We have discussed a range of issues that may provide support for a whistleblower lawsuit under the False Claims Act. Whistleblowers are generally individuals who gain knowledge of fraud related to a federal contract. It is easy to conceptualize overcharging the federal government for services performed or goods provided as a form of fraud. However, fraudulent practices related to a government contract may involve other forms of deception when submitting a bill. A recent case from the Eastern United States highlights how to comply with the law and the terms of the contract may trigger a whistleblower claim.
The answer to the question is so obvious that it’s a little surprising that the question keeps getting asked. Here’s the question: “Can an employer require an employee to work during a FMLA leave?” The obvious answer: No.
Lower rung managers who are often treated by employers as laborers are fighting for overtime pay, according to a recent article in the Milwaukee Journal Sentinel. The latest example is a wage-and-hour lawsuit filed against Kohl's Corp. in which assistant store managers claim they are improperly denied overtime wages though most of their work is manual labor, including the unloading freight and stocking shelves.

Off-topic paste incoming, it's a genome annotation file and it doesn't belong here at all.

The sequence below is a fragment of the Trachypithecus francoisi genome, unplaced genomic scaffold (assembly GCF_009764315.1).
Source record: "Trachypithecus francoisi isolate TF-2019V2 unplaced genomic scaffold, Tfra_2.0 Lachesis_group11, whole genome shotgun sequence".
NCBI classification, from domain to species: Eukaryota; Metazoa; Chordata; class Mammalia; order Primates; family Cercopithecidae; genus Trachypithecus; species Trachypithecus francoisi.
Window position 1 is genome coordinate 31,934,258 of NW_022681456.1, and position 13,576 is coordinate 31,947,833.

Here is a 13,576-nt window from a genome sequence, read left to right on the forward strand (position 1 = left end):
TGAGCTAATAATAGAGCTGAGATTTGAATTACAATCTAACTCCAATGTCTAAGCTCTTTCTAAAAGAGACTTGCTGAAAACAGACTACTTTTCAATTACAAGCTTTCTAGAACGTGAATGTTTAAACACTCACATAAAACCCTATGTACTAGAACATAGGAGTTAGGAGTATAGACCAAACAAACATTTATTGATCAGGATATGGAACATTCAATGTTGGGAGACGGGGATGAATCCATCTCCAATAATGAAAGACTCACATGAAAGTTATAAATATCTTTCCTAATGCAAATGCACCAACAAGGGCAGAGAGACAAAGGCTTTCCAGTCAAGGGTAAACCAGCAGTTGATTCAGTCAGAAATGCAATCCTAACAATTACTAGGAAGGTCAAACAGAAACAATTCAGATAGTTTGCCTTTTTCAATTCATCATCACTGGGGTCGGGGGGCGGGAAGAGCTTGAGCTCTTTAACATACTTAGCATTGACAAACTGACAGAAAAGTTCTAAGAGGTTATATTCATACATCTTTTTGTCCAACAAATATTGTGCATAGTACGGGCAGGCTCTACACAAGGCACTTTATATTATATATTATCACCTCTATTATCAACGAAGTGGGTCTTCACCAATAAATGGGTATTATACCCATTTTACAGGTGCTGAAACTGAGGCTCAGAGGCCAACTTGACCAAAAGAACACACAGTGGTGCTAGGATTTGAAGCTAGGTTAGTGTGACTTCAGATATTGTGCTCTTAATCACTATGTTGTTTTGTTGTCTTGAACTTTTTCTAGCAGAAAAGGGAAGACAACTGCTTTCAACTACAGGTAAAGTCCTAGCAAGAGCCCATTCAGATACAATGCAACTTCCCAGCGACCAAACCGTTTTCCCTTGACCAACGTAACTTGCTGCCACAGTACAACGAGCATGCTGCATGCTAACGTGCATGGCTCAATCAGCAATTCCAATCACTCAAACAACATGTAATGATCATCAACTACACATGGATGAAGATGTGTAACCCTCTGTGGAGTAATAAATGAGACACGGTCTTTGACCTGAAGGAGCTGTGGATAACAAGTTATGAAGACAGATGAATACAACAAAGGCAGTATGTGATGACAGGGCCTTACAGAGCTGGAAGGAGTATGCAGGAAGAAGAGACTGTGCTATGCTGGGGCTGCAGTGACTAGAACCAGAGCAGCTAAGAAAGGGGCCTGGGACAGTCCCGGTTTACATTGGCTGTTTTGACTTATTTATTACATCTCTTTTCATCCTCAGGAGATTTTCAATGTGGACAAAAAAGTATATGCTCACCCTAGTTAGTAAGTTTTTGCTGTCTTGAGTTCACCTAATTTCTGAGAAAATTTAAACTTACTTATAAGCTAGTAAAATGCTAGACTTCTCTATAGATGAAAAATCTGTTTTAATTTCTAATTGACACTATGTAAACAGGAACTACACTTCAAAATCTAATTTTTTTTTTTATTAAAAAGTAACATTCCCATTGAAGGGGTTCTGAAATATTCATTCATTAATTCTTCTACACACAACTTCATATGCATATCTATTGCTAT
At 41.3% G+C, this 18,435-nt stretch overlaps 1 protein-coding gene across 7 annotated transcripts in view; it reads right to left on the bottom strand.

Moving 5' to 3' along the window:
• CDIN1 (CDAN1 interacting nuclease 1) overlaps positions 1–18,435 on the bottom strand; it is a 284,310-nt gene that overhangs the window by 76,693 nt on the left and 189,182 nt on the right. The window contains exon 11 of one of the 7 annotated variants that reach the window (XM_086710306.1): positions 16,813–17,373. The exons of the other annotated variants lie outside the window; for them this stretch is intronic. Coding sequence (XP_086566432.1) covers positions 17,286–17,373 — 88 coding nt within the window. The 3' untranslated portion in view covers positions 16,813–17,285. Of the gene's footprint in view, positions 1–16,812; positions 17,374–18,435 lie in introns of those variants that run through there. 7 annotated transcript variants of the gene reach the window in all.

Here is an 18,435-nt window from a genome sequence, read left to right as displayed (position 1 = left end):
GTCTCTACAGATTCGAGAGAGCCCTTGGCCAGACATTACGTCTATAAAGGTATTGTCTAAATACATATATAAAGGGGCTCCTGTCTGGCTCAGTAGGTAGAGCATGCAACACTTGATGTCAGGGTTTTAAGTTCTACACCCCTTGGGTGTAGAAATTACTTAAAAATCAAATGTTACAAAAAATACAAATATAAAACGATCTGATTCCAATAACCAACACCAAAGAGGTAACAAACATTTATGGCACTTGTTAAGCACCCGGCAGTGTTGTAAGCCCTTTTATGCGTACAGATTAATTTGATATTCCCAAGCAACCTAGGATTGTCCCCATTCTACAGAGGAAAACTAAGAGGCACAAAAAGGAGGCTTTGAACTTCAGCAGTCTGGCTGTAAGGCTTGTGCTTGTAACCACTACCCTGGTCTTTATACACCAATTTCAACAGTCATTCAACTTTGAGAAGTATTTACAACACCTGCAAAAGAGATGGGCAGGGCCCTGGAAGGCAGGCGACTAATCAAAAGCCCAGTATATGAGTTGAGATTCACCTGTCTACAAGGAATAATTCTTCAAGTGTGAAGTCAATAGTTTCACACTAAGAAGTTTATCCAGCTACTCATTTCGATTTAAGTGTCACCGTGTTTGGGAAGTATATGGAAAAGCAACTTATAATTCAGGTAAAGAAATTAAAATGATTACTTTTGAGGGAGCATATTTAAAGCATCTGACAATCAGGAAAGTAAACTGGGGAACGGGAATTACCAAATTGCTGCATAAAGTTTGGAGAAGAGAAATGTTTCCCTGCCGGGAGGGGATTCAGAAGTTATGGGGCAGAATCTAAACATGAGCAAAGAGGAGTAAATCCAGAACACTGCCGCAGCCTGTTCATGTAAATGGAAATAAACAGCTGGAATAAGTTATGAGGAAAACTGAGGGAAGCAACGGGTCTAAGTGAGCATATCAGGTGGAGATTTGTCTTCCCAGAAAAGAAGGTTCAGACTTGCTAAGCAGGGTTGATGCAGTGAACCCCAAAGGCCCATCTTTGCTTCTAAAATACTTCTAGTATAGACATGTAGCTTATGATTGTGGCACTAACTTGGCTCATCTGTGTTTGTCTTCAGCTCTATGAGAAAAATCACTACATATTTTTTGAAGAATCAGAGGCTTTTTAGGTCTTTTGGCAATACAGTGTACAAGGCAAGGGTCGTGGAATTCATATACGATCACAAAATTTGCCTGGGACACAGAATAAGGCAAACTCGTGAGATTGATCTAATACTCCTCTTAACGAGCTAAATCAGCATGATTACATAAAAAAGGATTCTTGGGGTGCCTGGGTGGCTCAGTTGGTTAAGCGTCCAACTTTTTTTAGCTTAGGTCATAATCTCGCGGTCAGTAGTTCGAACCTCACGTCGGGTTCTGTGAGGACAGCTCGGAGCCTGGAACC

Political science professor John McAdams was improperly suspended by Marquette University after he published a blog post that criticized a student by name, the Wisconsin Supreme Court decided recently.
Healthcare providers and businesses in the industry that put their own bottom lines ahead of the needs of patients can cost taxpayers large amounts of money. Billing policies and quotas to increase company revenues are occasionally suspect practices that may indicate that healthcare fraud exists.
The state Supreme Court has sided with employers in a critical dispute over disability discrimination. Charles Carlson alleged in his lawsuit that his employer, Wisconsin Bell, violated the Wisconsin Fair Employment Act (WFEA) when it fired him. The state Supreme Court recently decided that the company did not violate the law when it fired Carlson for conduct that broke workplace rules, even though Bell knew Carlson had bipolar disorder.